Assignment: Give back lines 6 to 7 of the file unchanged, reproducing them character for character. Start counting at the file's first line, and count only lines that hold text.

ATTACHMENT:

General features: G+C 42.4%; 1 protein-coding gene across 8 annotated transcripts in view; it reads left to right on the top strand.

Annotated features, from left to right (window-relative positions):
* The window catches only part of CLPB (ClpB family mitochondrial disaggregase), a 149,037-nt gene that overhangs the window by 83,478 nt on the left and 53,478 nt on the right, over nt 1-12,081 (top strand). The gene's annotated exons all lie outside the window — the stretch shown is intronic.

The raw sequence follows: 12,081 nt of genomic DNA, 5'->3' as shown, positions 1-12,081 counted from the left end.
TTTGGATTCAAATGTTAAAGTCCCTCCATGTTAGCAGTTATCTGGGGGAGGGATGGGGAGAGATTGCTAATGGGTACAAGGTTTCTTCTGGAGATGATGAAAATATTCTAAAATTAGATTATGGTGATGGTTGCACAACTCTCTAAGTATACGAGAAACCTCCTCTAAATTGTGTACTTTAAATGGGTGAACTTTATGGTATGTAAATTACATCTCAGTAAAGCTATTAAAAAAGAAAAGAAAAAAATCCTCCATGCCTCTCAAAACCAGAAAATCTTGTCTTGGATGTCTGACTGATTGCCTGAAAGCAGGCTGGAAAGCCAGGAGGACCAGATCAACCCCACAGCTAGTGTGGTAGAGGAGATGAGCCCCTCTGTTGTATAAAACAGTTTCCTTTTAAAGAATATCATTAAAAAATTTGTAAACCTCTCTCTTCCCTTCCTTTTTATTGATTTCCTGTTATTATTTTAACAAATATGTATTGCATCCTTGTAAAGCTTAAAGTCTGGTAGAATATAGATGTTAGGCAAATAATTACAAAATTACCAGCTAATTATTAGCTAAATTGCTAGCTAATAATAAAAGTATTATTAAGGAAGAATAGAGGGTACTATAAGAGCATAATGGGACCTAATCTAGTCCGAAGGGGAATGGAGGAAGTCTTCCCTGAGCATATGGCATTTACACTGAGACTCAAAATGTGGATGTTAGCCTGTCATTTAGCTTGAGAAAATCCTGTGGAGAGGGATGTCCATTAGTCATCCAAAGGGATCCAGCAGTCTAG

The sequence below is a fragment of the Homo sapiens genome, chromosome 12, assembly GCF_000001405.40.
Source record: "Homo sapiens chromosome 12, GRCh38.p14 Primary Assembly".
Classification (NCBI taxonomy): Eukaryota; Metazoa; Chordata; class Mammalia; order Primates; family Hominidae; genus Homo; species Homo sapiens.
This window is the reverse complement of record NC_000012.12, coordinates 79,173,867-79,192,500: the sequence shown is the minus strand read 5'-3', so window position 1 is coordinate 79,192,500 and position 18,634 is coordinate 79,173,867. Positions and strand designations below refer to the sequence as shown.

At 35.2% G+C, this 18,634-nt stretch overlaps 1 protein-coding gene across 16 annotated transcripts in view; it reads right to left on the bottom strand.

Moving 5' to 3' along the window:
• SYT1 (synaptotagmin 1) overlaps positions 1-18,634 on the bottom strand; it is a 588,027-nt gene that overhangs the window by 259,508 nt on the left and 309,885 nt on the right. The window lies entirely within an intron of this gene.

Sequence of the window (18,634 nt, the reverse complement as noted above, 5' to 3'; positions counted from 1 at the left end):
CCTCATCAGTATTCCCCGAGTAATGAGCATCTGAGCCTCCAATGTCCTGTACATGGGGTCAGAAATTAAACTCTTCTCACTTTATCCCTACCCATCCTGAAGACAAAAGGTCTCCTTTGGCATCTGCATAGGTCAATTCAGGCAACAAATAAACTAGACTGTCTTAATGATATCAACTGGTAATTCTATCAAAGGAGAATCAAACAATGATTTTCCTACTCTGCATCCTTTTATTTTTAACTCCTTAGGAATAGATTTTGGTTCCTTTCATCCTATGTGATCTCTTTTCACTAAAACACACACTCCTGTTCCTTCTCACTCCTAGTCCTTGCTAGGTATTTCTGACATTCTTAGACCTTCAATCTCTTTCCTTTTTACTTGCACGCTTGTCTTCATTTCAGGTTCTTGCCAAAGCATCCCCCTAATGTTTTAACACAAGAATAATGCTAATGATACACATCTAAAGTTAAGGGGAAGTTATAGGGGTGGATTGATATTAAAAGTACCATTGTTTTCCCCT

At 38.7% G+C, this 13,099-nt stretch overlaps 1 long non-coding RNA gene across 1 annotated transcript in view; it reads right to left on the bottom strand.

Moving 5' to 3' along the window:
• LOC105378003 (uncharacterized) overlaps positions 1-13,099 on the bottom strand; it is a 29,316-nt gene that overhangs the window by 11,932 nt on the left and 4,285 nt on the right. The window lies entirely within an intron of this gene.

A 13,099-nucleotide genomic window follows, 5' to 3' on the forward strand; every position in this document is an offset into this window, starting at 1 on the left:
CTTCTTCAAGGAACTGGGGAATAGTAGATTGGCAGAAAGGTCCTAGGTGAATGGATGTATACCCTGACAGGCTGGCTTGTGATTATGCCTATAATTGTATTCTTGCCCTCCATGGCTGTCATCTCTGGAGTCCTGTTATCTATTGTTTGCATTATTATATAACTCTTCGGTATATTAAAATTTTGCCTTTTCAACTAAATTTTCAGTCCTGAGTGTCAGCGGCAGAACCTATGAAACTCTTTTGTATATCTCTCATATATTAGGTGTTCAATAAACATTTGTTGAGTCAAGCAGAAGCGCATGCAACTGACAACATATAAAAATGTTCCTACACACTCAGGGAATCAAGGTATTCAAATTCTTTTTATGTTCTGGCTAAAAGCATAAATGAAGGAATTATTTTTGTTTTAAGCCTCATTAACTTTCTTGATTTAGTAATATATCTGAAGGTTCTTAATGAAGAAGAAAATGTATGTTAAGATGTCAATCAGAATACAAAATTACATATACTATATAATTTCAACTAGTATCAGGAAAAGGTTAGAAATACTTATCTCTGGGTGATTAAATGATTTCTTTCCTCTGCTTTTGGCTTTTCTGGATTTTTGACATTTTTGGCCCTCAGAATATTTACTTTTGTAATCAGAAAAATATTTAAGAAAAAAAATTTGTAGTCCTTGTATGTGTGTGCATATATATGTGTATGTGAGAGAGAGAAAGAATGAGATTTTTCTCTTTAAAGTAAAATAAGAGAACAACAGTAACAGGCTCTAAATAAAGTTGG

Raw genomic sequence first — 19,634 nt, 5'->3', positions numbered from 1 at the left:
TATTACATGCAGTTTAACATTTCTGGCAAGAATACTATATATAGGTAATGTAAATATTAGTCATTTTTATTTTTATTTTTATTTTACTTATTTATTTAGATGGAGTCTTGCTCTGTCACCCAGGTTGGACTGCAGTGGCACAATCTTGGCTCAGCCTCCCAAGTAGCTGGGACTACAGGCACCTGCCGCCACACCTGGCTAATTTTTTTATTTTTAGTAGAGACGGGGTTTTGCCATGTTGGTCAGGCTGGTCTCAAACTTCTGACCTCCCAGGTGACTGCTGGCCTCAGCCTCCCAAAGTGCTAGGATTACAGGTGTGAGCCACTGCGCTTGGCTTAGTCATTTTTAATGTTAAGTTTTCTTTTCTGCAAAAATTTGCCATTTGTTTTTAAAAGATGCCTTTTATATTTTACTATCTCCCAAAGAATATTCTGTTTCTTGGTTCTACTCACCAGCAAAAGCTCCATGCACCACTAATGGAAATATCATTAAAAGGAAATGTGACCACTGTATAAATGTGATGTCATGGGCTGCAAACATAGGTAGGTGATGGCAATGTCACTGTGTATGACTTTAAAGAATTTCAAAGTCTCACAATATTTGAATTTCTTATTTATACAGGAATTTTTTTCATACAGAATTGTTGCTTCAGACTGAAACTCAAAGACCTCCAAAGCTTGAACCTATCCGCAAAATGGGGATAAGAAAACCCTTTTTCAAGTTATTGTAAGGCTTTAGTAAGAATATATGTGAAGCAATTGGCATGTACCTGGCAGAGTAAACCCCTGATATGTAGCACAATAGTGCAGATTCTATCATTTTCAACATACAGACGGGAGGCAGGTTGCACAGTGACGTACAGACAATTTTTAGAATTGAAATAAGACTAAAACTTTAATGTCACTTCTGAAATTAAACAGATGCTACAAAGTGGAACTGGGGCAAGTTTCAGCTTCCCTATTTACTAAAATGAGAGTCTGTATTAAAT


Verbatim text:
The sequence below is a fragment of the Homo sapiens genome, chromosome 12, assembly GCF_000001405.40.
Source record: "Homo sapiens chromosome 12, GRCh38.p14 Primary Assembly".